Well, this is sad: Neil Armstrong is dead. I have no idea what it would be like to be the first to step onto the moon, but he was one of the bravest people I’ve ever heard of. He and the rest of the astronauts in the Apollo programme knew perfectly well that what they were doing was risky, but they went to the Moon because they thought the risk was worth it. I think it was: they proved that it is possible to get to the Moon, which is pretty much the first step towards further manned voyages anywhere in our local solar system, let alone the rest of the Universe.
The really sad thing, of course, is that the conspiracy theorists are coming out of the woodwork. Of course, the big one is that the landing was faked – here’s a site that debunks that entirely. One of the dumbest I came across, via Ophelia Benson, is that he converted to Islam after landing – a complete urban legend, according to the man himself; he labelled himself as a Deist. Don’t look at the comments on the BBC article or the one from About.com, unless you want to end up destroying your computer keyboard and simultaneously give yourself a headache.
Michael Collins, the pilot of the Apollo 11 command module has a short but sweet obituary for him, posted here on NASA’s obituary page:
“He was the best, and I will miss him terribly.”
I’ll drink to that tonight.
I have one week left in Italy, and due to the shoddy connection and excessive heat lately, I’ve been doing almost nothing. Not to worry, my postgraduate degree starts on the 2nd of September, and I have registered for it. Finally, doing something useful again!
So far, the courses I’m registered for in Semester 1 include:
Algorithms and Logical Methods
Computer Architechture & Operating Systems
I’ve already got a basic idea of C++, which is one of the langauges I’ll be learning, according to a guy I know who’s done this course. I suspect the one on Operating Systems will cover Linux and Windows – got some experience there, although I’ll have to keep reminding myself that I’m not an expert. All in all, it sounds like this is going to be an interesting degree.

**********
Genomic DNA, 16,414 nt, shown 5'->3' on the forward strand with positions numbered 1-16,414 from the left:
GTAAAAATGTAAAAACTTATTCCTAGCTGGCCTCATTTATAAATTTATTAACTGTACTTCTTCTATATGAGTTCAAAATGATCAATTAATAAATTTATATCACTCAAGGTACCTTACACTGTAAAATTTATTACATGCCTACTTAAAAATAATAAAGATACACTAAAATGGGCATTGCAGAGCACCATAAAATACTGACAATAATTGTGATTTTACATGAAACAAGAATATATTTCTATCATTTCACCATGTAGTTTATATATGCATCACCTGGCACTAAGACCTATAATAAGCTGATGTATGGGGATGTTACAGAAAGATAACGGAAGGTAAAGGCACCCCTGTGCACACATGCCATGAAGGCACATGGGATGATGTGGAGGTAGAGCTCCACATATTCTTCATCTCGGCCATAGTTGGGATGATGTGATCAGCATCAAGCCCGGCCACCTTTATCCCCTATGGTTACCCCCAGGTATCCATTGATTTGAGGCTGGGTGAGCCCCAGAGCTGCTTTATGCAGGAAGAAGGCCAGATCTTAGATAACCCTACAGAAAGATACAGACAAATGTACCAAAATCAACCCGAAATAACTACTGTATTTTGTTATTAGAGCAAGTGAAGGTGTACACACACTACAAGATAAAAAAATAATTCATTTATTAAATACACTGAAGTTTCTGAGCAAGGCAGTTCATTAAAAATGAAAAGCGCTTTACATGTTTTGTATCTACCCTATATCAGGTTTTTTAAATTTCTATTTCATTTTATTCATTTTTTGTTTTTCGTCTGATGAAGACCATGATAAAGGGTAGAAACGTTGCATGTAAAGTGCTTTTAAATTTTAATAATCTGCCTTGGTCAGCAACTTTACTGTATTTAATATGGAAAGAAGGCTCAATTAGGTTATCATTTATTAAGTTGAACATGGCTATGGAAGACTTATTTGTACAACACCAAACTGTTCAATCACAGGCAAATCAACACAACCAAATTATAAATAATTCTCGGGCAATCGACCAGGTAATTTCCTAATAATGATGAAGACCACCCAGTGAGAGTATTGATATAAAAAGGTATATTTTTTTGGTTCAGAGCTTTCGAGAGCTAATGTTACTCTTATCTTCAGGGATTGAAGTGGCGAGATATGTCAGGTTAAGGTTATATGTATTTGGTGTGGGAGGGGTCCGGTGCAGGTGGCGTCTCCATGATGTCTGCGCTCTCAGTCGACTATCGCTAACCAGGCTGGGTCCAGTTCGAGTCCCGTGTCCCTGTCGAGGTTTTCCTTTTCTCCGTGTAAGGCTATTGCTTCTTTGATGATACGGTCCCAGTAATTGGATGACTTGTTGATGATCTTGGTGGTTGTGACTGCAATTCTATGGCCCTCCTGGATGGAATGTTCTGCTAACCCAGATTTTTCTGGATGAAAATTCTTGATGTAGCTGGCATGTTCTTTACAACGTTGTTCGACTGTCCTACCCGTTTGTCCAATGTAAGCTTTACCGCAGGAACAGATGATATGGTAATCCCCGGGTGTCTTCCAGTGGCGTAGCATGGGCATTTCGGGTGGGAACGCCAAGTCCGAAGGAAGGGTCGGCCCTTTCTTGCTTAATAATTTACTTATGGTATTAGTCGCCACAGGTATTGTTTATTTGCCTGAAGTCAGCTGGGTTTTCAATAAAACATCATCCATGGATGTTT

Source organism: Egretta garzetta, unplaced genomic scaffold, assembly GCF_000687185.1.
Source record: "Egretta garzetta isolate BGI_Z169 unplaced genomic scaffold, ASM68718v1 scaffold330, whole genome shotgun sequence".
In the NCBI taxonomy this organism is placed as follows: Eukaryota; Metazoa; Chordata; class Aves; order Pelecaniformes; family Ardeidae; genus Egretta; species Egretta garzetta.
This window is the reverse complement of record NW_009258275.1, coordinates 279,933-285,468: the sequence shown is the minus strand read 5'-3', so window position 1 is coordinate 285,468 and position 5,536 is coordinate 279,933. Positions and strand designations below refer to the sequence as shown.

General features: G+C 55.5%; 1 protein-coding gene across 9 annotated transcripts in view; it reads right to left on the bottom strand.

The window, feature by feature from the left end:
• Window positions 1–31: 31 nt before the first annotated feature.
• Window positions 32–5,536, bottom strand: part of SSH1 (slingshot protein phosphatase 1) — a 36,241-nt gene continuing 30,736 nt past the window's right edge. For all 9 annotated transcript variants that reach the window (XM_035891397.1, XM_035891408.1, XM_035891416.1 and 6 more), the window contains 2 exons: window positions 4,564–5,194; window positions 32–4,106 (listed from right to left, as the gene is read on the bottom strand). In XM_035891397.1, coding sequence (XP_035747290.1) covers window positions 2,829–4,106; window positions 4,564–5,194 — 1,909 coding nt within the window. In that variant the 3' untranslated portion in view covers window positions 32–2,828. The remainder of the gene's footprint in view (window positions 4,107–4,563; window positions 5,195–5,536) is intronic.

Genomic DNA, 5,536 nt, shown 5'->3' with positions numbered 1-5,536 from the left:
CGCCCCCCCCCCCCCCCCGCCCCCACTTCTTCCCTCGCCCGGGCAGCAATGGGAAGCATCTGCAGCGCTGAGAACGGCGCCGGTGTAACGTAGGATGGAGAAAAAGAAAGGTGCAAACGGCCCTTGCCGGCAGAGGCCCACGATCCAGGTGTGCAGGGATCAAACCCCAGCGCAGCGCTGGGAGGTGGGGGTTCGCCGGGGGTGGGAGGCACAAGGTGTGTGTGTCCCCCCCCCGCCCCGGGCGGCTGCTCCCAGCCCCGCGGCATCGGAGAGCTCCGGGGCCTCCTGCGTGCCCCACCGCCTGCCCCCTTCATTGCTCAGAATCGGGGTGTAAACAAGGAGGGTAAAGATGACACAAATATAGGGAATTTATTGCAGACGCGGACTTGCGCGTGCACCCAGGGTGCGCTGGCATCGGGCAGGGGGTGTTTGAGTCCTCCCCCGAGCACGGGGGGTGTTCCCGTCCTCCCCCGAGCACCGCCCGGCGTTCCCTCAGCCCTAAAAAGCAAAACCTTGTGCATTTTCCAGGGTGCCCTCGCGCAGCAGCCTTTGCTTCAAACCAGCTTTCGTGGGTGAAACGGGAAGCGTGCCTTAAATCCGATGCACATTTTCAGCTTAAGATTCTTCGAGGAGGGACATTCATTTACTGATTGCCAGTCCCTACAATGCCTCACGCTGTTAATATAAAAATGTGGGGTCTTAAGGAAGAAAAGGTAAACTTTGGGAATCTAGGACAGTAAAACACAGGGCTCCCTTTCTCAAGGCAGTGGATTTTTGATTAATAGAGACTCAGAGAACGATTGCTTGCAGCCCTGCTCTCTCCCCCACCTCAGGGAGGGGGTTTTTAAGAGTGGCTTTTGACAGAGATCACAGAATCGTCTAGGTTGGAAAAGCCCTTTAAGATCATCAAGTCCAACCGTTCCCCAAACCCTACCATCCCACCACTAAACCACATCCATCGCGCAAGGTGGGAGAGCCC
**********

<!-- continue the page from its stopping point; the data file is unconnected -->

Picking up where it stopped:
Of course, being back in Galway means I get a better Internet connection that doesn’t randomly disconnect just because I go up a flight of stairs into my room – hence the lack of posts. I’ll start actually blogging properly once I get back there.
I’ve stayed out of the whole Thunderf00t affair until now. However, I am simply not going to after what he’s just done: he hacked into a private backchannel on Freethoughtblogs and stole confidential emails, before forwarding them on to other people.
One of the people on FTB who was affected is Natalie Reed. In her post here, she explains why this sort of thing isn’t acceptable:
Natalie Reed is not my “real name”. I use a different name for “real life”… for employment, for housing, for everything I don’t necessarily want connected to my being out as a transsexual, atheist blogger. There is a huge amount of highly personal, highly stigmatized issues I discuss on this blog, or in other venues under the name Natalie Reed. Transsexuality and transgenderism, my heroin addiction, stories from my life and past, my being a survivor of multiple rapes…I’ve even mentioned my being an incest survivor, an issue that’s incredibly, deeply painful for me. Most of these things I never, ever would have felt able to write about without feeling protected by this name.
It also protects my ability to pursue housing and employment without the threat of being outed as trans, a recovering addict, an atheist and so on by a simple five minute google search. It protects the possibility of my someday choosing to go “stealth” if I ever feel the desire or need, in which I could finally live as just a woman instead of always as a trans woman. It keeps me further removed from my birth name and images of my former self, and the life I led before transition. It protects my physical safety from those who feel the need to enforce their beliefs and feelings about gender through violence. It protects me from the countless rad-fems and HBSers who consistently out or dox trans women, often with the deliberate, explicit intent of exposing them to harassment, discrimination and violence.